EDITORIAL: D-Day sacrifices should stir concern today

Seventy-five years have passed since nearly 150,000 Allied troops landed on the beaches of Normandy. The D-Day assault was the beginning of the end of the horror inflicted on the world by the fascist regimes of Europe.

Casualties were high that day and reached more than 10,000 including 1,074 of the 14,000 Canadians who stormed the beaches on D-Day.

By the time the Battle of Normandy ended, more than 5,000 Canadians had died. By the end of the war, that number had risen to more than 45,000 Canadians and hundreds of millions worldwide.

But despite the horrific human toll of D-Day, the passage of time has unquestionably dulled the memory of the sacrifices of who died and has caused some to question the relevance of the date to our lives today.

There are few veterans still alive after all, who can speak to that struggle, or remind us of why it was important.

It’s a situation that should not be allowed to stand.

It was George Santayana who said that those who can’t remember the past are condemned to repeat it, and even a cursory glance at world events today should be enough to frighten us all.

Nazism did not arrive in Germany overnight. Nor did Mussolini’s rise in Italy.

They were the face of insidious ideologies and beliefs that had their fans even in North America.

In 1939 a Nazi rally filled Massey Hall in Toronto and, that same year, New York’s Madison Square Garden saw 20,000 attendees carrying placards with George Washington flanked by swastikas.

It wasn’t easy, but in North America, society fought back against those extremist views.

In Europe, they were not so lucky. Fascism was the eventual outcome of decades of unchecked populist movements and the embrace of a mix of nationalist fears, international grievance, racism, misogyny, and tyranny masquerading as extreme law and order – the same sort of beliefs being propagated today by leaders of countries that once fought against those same stains on our humanity.

Our commemoration of D-Day in today’s paper is, of course, our way of honouring those who sacrificed their lives for our freedoms. But it’s also a call for everyone to learn the history of struggle and why those men were willing to die to protect our freedom. And it’s a call to remain vigilant against those who would undo that sacrifice.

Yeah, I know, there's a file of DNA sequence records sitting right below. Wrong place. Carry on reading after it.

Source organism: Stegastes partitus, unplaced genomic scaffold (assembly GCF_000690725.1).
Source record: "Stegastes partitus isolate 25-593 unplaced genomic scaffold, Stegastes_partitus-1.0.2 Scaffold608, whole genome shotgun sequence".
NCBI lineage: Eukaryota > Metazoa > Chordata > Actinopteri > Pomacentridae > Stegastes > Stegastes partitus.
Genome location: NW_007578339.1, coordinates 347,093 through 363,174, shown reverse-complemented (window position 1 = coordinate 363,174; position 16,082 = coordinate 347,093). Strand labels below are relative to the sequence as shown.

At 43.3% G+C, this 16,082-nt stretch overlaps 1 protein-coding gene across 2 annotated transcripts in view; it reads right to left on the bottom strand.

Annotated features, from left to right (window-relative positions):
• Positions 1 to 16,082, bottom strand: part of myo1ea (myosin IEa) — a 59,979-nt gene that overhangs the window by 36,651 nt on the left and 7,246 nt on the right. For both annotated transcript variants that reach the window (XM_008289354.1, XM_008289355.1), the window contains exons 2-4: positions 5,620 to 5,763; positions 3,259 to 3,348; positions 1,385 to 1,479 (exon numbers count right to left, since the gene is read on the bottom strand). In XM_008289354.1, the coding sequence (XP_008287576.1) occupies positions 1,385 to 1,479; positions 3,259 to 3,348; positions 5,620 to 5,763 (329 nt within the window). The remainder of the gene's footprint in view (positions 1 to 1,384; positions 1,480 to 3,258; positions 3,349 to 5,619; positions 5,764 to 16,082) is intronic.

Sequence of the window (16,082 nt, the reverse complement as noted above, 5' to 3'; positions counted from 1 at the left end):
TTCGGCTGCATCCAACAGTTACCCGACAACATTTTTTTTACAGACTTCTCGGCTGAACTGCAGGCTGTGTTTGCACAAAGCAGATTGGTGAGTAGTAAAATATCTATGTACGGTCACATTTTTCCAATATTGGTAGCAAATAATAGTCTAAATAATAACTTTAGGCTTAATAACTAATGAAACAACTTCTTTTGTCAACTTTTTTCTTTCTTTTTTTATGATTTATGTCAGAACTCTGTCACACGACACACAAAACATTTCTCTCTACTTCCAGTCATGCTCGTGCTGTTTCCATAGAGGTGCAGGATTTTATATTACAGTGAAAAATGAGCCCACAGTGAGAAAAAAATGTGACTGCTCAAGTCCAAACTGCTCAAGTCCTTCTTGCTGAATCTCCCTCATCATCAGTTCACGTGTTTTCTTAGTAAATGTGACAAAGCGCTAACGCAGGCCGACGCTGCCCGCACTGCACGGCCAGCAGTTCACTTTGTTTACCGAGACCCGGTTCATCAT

editor@sookenewsmirror.com

Like us on Facebook and follow us on Twitter

Just Posted

Tomato planting controversy inspires Victoria author’s book on transforming cities

Woman behind the Collinson street mural pens third book

Victoria Humane Society needs volunteers after flood of puppies and kittens

Pregnant cats, dogs and their litters are in need of foster care

New UVic student housing project before Saanich council tonight

Two new buildings would add almost 700 new student housing spaces

Stem cell donor with rare genetic makeup needed to save Saanich man after cancer returns

Jeremy Chow is half Canton Chinese, half British and needs a donor with a similar ethnic background

Disney Plus to launch in Canada in November

Analysts say latest streaming service may escalate cord cutting

B.C. manhunt suspects left cellphone video before they died: family

Family member says Kam McLeod, Bryer Schmegelsky recorded final wishes

Okanagan bus driver assaulted for asking patron not to smoke

59-year-old in hospital with non-life threatening injuries

B.C. sets rules for ride hailing, same minimum fee as taxis

Larger operating areas seen as threat by cab companies

Two hiking families team up to extinguish fire in B.C. backcountry

Children and their parents worked for three hours to ensure safety of the popular hiking region

Police seek tips in 2015 death of Island teen Brown

Four years has passed since the body of Penelakut Island woman was discovered

Vancouver man arrested after pregnant woman’s SUV stolen, then crashed

Police are recommending charges against a 22-year-old Vancouver man

Elections Canada to assess ‘partisan’ climate change rhetoric case by case

People’s Party of Canada Leader Maxime Bernier has said climate change is not an emergency nor caused by human

Most Read